STRIKING AT HEAT STROKES
Shreveport health care workers were recently given a training session at the LSU Health Shreveport Emergency Room that will greatly improve the chances of patients surviving life-threatening heat strokes. In the merciless, humid summer heat of Louisiana, without proper precaution, heat strokes can strike at any time, and imminent care is essential to ensure survival. According to a story by Melody Brumble of the Shreveport Times, the health professionals were trained in the use of a new cooling suit, developed by Dr. Robert J. Freedman Jr., a cardiologist from Alexandria. Heat stroke victims are placed within an inflatable suit made of plastic. Cold water is then pumped through the suit; exiting with the water is a large chunk of the contained heat that’s accumulated in the victim’s body.
Chad Lester, a nurse at LSU Health Shreveport, served as a flight nurse in Afghanistan and Iraq, where temperatures skyrocketed to 130 and 110 degrees, respectively. He reports that the medical and nursing staffs at LSU Health Sciences Center see approximately six heat stroke cases annually. Louisiana reported six heat-deaths in 2010, with an average of 115 a year between 1981 and 2010.
“The longer you go with heat stroke,” says Lester, “the more damage you’re doing. You’re basically cooking yourself.”
The purpose of the cooling suit is to lower body temperature by at least six degrees in one half-hour.
At special risk are people who endure the summer months without air-conditioning in their homes, the elderly and the very young. Chronic illnesses and some medications can also raise the risk factor for a heat stroke. Anyone who works outdoors, or engages in outdoor recreation during the summer months, should take frequent breaks, find a cool air-conditioned spot and drink plenty of fluids of the non-alcoholic persuasion. Alcohol will only dehydrate you further.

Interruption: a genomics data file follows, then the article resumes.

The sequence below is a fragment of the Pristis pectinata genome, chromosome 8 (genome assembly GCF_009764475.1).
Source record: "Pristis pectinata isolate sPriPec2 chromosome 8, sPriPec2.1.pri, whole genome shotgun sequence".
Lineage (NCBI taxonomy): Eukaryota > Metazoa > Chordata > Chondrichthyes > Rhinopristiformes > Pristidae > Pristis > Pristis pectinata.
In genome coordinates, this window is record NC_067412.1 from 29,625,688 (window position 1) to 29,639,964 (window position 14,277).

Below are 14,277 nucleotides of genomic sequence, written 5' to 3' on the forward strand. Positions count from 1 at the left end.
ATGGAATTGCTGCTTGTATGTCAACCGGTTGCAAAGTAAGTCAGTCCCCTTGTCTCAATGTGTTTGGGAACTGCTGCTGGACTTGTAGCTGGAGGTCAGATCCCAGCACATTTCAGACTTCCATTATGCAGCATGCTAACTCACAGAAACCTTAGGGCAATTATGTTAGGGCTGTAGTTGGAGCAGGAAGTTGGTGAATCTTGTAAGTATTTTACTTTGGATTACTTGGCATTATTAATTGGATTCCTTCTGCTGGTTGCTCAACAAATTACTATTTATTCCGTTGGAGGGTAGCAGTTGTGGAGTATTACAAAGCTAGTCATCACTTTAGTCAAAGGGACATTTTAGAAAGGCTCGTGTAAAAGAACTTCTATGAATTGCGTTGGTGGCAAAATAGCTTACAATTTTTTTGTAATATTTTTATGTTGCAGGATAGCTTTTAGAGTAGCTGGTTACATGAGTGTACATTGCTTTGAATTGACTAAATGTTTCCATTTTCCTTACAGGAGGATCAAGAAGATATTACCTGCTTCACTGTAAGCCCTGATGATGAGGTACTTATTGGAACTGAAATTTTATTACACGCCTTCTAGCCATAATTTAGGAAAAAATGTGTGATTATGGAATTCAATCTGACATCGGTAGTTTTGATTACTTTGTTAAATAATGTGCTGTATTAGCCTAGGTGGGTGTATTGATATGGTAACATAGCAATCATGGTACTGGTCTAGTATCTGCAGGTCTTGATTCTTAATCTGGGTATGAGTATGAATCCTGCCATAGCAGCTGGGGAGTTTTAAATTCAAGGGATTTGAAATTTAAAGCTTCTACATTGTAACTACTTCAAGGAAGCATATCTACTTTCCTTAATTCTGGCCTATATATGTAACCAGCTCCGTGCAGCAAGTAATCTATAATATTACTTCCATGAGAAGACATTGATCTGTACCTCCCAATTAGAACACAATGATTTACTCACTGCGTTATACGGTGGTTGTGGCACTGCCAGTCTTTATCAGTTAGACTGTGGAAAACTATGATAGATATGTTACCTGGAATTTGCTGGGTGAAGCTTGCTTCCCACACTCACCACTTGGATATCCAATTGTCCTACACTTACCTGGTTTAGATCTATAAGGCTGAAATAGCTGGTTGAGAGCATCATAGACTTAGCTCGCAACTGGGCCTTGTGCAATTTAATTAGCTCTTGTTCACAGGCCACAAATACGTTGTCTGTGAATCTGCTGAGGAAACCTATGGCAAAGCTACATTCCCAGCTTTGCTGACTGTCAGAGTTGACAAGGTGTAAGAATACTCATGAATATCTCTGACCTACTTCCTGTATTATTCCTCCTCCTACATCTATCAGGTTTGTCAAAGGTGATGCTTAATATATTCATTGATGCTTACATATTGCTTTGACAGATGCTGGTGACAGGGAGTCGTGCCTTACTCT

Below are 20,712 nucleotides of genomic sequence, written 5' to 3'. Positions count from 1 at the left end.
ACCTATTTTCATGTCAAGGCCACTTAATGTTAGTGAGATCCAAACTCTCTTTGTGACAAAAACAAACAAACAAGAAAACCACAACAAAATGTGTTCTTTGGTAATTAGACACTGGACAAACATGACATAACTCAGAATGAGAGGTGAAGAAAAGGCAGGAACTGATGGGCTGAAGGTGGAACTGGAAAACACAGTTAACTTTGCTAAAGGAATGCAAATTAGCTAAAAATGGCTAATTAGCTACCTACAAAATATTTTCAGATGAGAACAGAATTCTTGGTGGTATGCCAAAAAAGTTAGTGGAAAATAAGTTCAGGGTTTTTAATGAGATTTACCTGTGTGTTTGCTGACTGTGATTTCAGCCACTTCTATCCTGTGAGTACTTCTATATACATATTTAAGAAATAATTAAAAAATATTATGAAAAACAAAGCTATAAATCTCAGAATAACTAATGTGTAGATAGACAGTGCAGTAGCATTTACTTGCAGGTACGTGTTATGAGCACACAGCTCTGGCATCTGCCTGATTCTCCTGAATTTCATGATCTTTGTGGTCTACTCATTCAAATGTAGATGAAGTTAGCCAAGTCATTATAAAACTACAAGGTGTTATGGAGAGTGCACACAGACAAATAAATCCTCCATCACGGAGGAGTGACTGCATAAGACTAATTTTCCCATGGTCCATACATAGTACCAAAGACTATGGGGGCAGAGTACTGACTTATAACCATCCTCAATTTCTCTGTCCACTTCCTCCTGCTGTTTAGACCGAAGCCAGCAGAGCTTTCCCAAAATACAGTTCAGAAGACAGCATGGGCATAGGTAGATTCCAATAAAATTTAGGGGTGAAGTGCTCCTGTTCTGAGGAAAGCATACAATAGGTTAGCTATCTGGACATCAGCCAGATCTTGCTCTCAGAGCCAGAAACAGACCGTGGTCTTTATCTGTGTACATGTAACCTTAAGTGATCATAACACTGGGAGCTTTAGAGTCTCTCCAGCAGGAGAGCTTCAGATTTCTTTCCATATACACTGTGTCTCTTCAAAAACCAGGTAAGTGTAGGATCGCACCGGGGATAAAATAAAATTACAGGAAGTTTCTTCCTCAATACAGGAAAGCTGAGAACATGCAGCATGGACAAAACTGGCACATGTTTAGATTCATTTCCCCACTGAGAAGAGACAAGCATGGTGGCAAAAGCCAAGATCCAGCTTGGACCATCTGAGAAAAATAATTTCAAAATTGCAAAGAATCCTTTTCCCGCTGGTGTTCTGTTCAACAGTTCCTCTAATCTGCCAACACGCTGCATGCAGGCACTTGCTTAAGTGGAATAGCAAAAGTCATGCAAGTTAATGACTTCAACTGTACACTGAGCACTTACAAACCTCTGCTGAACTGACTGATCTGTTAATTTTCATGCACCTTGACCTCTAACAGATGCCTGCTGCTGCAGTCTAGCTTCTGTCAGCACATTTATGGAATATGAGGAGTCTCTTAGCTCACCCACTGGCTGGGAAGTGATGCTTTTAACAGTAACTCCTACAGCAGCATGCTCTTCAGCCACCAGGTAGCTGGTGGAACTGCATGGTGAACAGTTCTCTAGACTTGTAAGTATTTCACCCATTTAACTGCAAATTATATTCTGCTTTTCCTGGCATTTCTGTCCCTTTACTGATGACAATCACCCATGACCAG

Dr. James Cotter III, Medical Director of Emergency Services at Christus Health Shreveport-Bossier, emphasizes the importance of being aware of the heat and drinking large amounts of water or juices regularly when the thermometer is on the rise.
“There isn’t an exact temperature in which heat illnesses affect the body,” says Cotter. “Prevention of heat-related illnesses is the key.”
If you suspect anyone is having a heat-related crisis, it’s best to get them to the nearest emergency room as quickly as possible. Always check on the elderly, the young and definitely the un-air-conditioned.
FORK IN THE ROAD
SUMMER AND SMOKEHOUSES IN RUSTON
Dowling’s Smokehouse in Ruston is another jewel in the crown that adds even more appeal to the charm of this quiet college town. Smokehouses in summer along with Ruston peaches: Who could have any complaints?
In my opinion, my father produced the best barbecue I ever ate. Working from a simple brazier in our driveway, his barbecue was a perfect balance of just enough outward charring with smoky, tender meat on the inside. None could top him. But the smoked chicken at Dowling’s comes pretty darn close to his perfect combination of smoked-to-the-bone tenderness and flavor. The ribs are perfect with their black spicy sealant of barbecued skin encasing meat that melts from the bone onto your tongue, leaving behind perfumed, savory flavors. The “baked” potatoes have actually been slow-smoked for hours; their wonderful earthy flavors are mixed with sweet smokiness and served with butter, chives, cheese and chopped smoked brisket, ham, turkey or sausage. It’s impossible not to enjoy a half-pound of lean beef brisket that’s been smoking for 14 hours. Even the cheese is delightfully smoked. You have a choice of sandwiches made from pulled rib meat, pulled chicken or pork, or sausage on sourdough or jalapeno cheese bread. Classic barbecue sides such as Meaty Baked Beans, Classic Yellow Potato Salad and Creamy Cole Slaw tells you emphatically that Dowling’s Smokehouse understands the nuances of the barbecue connoisseur.
Ruston peaches or apples fill the delicious Ethel Stone’s Homemade Fried Fruit Pies that are offered for dessert.